Grad Para Babuharan on Finding His Community

Para Babuharan is among those who will cross the stage to receive their diplomas on Thursday, June 13. For him, convocation is the final celebration of his undergraduate career. “It feels like it’s finally time to celebrate that I’ve completed all my coursework and reflect on all that I’ve achieved,” he says.

Para Babuharan
Para Babuharan

For Para, convocation isn’t goodbye to St. Mike’s. Having earned his Bachelor of Arts with a specialist in Mediaeval Studies and minors in philosophy and political science, he will be returning to the University of Toronto in the fall for graduate studies at the Centre for Medieval Studies.

“As a humanities student, I saw my undergraduate degree as a chance to explore liberal arts like philosophy, history, and social sciences. Based on my interests and wanting to know more about culture, I chose what I thought I wanted to learn and that led me down other avenues that I hadn’t thought of at first,” he says.

He initially chose St. Mike’s because of the natural fit with his program —Mediaeval Studies is one of the St. Michael’s sponsored programs offered at the University of Toronto —and because it was the Catholic college on campus.

When he was in the middle of completing his degree, he realized that his community drew from St. Mike’s. “In my first year I had taken courses all over campus, but later my community really came from this college,” he says.

In addition to campus liturgies and socials, it was the Gilson/Junior Fellows Book Club, associated with the Christianity & Culture program, where he felt he truly belonged and thrived. “The book club was a constant presence throughout undergrad. We read lots of books and had many interesting discussions that went on for hours, late into the night,” he says.

Through his involvement with the book club, he was asked to be an editor for Saeculum, a student journal for the Christianity & Culture program. In his final year, he was the faith editor for The Mike, St. Michael’s undergraduate newspaper. “St. Mike’s gave me my first entry into publishing my own work. It took a lot of me pushing myself to do it, but there were ideas I really did want to put on paper and have published. In the end, I wrote four articles and received a lot of good feedback, particularly for my reflection on Lent,” he says.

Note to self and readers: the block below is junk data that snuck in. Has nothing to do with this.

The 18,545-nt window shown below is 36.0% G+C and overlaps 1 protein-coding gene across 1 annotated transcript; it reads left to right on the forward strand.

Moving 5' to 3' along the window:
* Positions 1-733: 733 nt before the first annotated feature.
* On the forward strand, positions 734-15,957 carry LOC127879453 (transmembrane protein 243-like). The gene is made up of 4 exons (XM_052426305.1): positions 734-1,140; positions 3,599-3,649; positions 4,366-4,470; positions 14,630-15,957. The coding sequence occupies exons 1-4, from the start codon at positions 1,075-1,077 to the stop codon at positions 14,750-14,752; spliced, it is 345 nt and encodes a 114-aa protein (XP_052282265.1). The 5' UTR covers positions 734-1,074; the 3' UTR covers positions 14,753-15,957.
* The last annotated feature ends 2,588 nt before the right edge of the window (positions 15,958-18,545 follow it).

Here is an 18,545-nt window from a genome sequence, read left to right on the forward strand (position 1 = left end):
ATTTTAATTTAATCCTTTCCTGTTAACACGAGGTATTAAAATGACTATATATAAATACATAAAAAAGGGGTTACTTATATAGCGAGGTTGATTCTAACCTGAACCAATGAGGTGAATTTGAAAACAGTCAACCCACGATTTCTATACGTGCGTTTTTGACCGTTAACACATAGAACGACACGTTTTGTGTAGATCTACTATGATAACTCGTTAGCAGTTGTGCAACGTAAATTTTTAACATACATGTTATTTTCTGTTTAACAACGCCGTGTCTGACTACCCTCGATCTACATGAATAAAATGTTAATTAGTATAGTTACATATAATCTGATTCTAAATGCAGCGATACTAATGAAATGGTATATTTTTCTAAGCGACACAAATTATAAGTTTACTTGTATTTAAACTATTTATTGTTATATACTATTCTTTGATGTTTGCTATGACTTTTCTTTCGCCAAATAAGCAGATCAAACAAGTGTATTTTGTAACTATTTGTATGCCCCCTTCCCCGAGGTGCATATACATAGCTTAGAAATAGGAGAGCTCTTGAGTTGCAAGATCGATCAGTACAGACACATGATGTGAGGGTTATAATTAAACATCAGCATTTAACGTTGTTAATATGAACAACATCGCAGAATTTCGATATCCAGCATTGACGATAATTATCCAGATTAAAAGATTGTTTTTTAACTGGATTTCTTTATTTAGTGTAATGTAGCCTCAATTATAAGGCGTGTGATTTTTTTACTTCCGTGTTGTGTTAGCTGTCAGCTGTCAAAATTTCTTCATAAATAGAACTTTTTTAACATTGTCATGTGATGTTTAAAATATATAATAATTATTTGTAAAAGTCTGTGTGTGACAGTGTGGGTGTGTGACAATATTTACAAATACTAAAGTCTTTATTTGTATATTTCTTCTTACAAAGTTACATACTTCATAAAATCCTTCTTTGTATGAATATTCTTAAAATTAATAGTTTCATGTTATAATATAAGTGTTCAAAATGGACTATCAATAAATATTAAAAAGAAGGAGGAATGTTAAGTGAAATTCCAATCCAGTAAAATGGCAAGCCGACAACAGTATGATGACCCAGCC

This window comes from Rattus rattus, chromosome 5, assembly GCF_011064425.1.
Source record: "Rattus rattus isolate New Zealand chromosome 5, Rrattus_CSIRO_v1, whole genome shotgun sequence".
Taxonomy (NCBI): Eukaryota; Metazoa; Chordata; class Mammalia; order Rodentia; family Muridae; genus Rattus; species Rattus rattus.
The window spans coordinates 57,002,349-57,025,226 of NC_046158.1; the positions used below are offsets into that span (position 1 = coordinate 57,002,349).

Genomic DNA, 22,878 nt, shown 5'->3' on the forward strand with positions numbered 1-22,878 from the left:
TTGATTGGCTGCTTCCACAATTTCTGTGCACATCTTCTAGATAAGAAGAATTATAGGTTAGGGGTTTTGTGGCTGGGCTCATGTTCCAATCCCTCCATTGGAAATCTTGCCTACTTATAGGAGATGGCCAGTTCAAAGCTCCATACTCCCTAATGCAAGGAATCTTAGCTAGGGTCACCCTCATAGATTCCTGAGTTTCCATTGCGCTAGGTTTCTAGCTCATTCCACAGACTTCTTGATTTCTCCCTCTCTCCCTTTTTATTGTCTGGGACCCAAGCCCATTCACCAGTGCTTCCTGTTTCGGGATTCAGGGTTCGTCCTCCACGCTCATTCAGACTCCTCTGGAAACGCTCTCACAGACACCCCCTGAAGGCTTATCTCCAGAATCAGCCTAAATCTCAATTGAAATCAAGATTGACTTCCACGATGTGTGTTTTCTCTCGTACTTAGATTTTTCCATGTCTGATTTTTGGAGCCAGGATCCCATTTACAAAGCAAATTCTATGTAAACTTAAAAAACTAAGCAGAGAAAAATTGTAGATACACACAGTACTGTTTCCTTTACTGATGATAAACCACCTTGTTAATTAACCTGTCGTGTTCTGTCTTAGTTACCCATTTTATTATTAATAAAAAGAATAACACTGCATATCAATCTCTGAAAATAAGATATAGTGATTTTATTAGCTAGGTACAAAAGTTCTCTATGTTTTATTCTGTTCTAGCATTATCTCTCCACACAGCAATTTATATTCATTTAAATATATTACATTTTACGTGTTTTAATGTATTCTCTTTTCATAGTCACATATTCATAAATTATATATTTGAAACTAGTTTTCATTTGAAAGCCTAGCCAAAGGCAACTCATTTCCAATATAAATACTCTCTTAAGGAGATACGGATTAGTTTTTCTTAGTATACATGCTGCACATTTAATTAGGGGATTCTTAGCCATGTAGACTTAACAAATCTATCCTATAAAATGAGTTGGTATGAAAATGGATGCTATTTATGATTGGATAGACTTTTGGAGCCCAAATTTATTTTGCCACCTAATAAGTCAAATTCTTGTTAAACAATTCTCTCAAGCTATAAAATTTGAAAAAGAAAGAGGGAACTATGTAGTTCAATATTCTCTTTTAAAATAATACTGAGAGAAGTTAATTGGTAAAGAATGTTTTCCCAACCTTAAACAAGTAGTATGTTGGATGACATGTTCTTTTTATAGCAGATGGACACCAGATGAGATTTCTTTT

This past spring, he participated in St. Michael’s Research Colloquium. “I was interested in the conference theme of ‘Labour, Leisure, and the Good Life,’ and I wanted to contribute a paper that came out of my own interest rather than a course assignment,” he says. He found the experience rewarding on many levels. “It was an enjoyable experience to present my own writing and receive feedback from faculty, as well as to hear other presenters and engage with them,” he says.

Para outlines some of the benefits that came with the niche nature of his St. Mike’s courses. Not only were the professors knowledgeable and passionate about the courses they taught, but the small class sizes lent themselves to being taught in a seminar-style like at the graduate level. “The professors were interested in hearing from the students and there was an openness to go where the students wanted to go,” he says. These courses awakened new paths of research that he is looking forward to exploring at the graduate level.

More Convocation 2024:

Grad Vanessa Choi on Paying it Forward 

St. Mike’s Student Dacian Dawes on Finding her Place

Grad Patrick Elo on Crossing the Finish Line

Grad Caroline McQuade on the Value of Mentors

Grad Patrick Policicchio on Research, Connection and Belonging

Grad Anita Rajkumar on Giving Back to her Community